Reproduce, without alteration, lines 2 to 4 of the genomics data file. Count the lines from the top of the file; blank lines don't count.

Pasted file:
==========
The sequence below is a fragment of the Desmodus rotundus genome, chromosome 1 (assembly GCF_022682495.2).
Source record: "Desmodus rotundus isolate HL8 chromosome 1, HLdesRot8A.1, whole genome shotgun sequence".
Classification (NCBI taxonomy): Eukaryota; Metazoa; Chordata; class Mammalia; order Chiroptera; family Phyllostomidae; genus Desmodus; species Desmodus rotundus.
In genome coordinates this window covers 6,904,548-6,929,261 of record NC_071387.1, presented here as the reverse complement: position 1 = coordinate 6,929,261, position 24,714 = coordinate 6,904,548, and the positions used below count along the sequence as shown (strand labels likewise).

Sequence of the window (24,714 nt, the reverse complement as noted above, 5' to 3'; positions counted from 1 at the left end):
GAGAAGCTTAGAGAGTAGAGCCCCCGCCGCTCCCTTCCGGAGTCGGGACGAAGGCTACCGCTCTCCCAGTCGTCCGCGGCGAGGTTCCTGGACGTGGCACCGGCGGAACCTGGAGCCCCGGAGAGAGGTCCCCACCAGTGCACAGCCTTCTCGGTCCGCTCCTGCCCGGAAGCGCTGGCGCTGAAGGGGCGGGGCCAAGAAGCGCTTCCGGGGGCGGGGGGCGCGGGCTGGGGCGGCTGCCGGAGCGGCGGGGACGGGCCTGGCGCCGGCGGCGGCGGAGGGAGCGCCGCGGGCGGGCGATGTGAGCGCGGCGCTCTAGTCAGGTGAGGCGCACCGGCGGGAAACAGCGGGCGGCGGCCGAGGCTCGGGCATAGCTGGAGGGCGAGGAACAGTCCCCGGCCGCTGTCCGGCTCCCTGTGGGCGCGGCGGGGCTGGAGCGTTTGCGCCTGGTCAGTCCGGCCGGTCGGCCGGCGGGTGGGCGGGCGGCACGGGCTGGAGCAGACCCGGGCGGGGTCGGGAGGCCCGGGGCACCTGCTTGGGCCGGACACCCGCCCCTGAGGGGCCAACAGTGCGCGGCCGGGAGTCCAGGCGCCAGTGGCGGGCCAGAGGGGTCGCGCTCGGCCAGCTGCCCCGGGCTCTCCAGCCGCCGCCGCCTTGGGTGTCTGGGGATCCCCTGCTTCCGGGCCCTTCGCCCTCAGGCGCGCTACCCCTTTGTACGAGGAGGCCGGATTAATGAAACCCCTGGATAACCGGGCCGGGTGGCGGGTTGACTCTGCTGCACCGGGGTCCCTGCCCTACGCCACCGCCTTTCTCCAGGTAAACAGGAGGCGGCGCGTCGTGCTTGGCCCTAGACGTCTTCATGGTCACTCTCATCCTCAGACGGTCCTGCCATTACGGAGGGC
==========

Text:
Source record: "Desmodus rotundus isolate HL8 chromosome 1, HLdesRot8A.1, whole genome shotgun sequence".
Classification (NCBI taxonomy): Eukaryota; Metazoa; Chordata; class Mammalia; order Chiroptera; family Phyllostomidae; genus Desmodus; species Desmodus rotundus.
In genome coordinates this window covers 6,904,548-6,929,261 of record NC_071387.1, presented here as the reverse complement: position 1 = coordinate 6,929,261, position 24,714 = coordinate 6,904,548, and the positions used below count along the sequence as shown (strand labels likewise).